After several months of litigation in the courts, a couple of weeks ago the Supreme Court of the United States decided to go forward to the regulation proposed by the administration of President Trump, regarding the denial of visas to immigrants that the government determines if they will or could be a public charge.
The decision, like many others, was a 5-4, divided by the court’s strong political ideologies. However, even though the decision allows the rulemaking to go into effect, it is only a temporary measure, as the merits of the case continue to be disputed in the Second Circuit Court of Appeals.
In summary, the regulation in question was announced by the United States Citizenship and Immigration Service (USCIS) in August 2019, and was scheduled to begin during the month of October of the same year.
Its purpose is to prevent people who the government thinks may become a public charge from obtaining visas or their legal permanent residence in the country.
To do this, the government will not only use information that suggests that the immigrant has already benefited from programs such as Medicaid, stamps or housing assistance, but can also make an inference that they will use these benefits in the future.
To do this, the government has to conclude that it is more likely than not, that, over a period of 3 years, the immigrant will receive some type of assistance for 12 months or more.
This conclusion, in turn, can be supported by factors such as their financial ability, education and skills, age, health, and even their fluency in the English language.
According to initial estimates from the Department of Homeland Security, about 382,000 immigrants seeking to adjust their status are expected to be affected, but many of us think this number could be higher.
Worst of all, most of the affected people will be those who try to emigrate from low-income countries or those who, even already living in the United States, continue to have few economic resources.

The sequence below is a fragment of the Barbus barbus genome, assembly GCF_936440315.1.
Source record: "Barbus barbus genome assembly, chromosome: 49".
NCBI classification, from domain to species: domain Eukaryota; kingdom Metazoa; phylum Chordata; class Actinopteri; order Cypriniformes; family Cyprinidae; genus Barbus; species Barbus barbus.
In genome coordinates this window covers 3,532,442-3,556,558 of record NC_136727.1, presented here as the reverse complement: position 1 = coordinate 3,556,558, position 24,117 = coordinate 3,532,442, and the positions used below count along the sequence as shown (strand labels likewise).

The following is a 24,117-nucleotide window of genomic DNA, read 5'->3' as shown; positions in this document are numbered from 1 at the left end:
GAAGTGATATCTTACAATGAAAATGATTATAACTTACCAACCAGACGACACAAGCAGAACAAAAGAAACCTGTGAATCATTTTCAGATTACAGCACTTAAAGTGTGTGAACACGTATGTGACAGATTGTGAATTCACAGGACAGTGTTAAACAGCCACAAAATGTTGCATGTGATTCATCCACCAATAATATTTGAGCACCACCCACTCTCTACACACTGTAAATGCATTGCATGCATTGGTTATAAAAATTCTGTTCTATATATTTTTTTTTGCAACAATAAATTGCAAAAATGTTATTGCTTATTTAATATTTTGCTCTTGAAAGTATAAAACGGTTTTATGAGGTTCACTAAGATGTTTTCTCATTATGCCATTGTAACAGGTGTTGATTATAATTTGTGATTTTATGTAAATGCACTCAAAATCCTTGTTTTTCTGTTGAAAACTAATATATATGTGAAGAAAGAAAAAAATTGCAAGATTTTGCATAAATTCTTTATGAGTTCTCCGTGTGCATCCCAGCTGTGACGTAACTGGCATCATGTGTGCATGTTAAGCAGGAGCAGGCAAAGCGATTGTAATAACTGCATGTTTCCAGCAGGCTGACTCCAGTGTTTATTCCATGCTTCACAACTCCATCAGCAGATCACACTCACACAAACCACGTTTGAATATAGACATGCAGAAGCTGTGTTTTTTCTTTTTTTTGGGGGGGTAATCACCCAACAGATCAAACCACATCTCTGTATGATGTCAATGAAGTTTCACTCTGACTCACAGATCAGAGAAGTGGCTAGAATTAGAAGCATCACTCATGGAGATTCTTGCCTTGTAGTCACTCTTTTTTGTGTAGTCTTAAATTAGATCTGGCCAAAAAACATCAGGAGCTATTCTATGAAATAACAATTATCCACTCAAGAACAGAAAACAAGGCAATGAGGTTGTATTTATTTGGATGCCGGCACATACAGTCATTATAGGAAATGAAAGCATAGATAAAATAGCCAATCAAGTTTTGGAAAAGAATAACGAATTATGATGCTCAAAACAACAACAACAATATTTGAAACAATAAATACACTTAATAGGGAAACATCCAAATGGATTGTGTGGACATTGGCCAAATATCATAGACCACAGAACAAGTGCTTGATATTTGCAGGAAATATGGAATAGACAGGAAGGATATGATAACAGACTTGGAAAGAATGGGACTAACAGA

The consequences of this new regulation are clear in terms of the effect they will have on the adjudication of immigration applications and requests.
However, regulation also has consequences that are not so obvious to the naked eye. For example, it puts the health and well-being of immigrants already within the United States at risk, since many of them will prefer not to apply for public assistance that they possibly need to survive, in exchange for a better chance of fixing their legal status.
This can cause many of them not to receive medical attention for their health problems, are forced to live on the streets, or entire families do not have access to proper food.
Following the recent decision, the rule will take effect on February 24 of this year. Thus, if you have plans to submit your application to adjust your status and at any time received financial assistance from the government, I recommend that you immediately consult with an immigration attorney and try to apply for your residence before the aforementioned date.
* Naimeh Salem is a certified Texas attorney practicing immigration in Houston.